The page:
Tag Archives: Collections

Digital Toolbox: Omeka

You know that go-to tool in your toolbox that you just can’t go without? The one you always seem to use no matter what job you start? The one you preach to your friends about? The one you seem to use in unorthodox ways? The tool which, if absent, dooms a project to failure? (That’s a stretch – there’s always a way!)

In the digital collections/humanities/content world at Boatwright, Omeka has become that tool. It’s an open source web publishing platform that is to creating content-rich cultural heritage online experiences as WordPress is to building blogs. Built using open and widely-adopted frameworks, Omeka’s flexibility, large user and developer communities, and host of add-ons make it a low-barrier joy to work with. We in the library have used it for student- and faculty-driven projects, external partnerships, and for building our own thematic sites.

Our work with Omeka started some years ago with a small exhibit focused on the history of football at the University of Richmond. The launch of UR Football Comes Home was synced with the opening of the new Robins Stadium on campus.

UR Football Comes Home

UR Football Comes Home

BML’s For the Centuries site, released as a celebration of UR’s first century at its suburban campus, is one of our larger projects and made use of several plugins for the first time (for us at least), namely Neatline and Exhibit Builder.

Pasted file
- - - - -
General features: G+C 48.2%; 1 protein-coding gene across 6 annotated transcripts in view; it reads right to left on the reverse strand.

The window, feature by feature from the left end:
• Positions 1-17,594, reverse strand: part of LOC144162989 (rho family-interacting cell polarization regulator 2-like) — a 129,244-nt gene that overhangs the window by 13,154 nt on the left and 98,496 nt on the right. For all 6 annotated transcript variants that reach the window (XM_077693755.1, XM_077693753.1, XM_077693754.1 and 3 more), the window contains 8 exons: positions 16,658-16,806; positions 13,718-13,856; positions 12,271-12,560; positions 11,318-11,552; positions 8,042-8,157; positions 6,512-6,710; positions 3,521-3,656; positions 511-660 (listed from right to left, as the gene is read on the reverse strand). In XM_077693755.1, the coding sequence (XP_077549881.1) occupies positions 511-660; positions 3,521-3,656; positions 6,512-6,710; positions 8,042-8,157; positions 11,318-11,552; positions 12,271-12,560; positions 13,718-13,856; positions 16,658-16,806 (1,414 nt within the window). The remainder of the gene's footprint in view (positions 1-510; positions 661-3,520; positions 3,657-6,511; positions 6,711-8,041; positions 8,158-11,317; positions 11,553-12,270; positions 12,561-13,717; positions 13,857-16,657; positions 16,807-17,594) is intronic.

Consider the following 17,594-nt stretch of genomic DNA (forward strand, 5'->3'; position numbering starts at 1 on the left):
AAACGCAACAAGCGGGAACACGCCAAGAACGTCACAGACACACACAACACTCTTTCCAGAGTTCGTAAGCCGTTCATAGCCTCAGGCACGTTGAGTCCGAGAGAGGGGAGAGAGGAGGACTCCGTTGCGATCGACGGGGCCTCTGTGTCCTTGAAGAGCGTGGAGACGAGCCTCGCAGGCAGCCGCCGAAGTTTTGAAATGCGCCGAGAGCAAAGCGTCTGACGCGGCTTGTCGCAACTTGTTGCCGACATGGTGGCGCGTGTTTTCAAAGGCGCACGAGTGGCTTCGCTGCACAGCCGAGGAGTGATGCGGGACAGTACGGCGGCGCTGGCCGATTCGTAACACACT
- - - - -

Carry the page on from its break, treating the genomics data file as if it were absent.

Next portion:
For the Centuries

For the Centuries

The Fight for Knowledge captures content produced through an ongoing series of undergraduate courses taught by Dr. Laura Browder and Dr. Patricia Herrera. The site incorporates student multimedia projects alongside archival content.

The Fight For Knowledge

The Fight For Knowledge

The Historian’s Workshop, another ongoing project, is a collaborative faculty/student/staff project which focuses on the Congressional Papers of Watkins Moorman Abbitt, which is housed in Boatwright Library’s Special Collections. Read more about our work with Dr. Nicole Sackley and the course which launched the site on our blog here.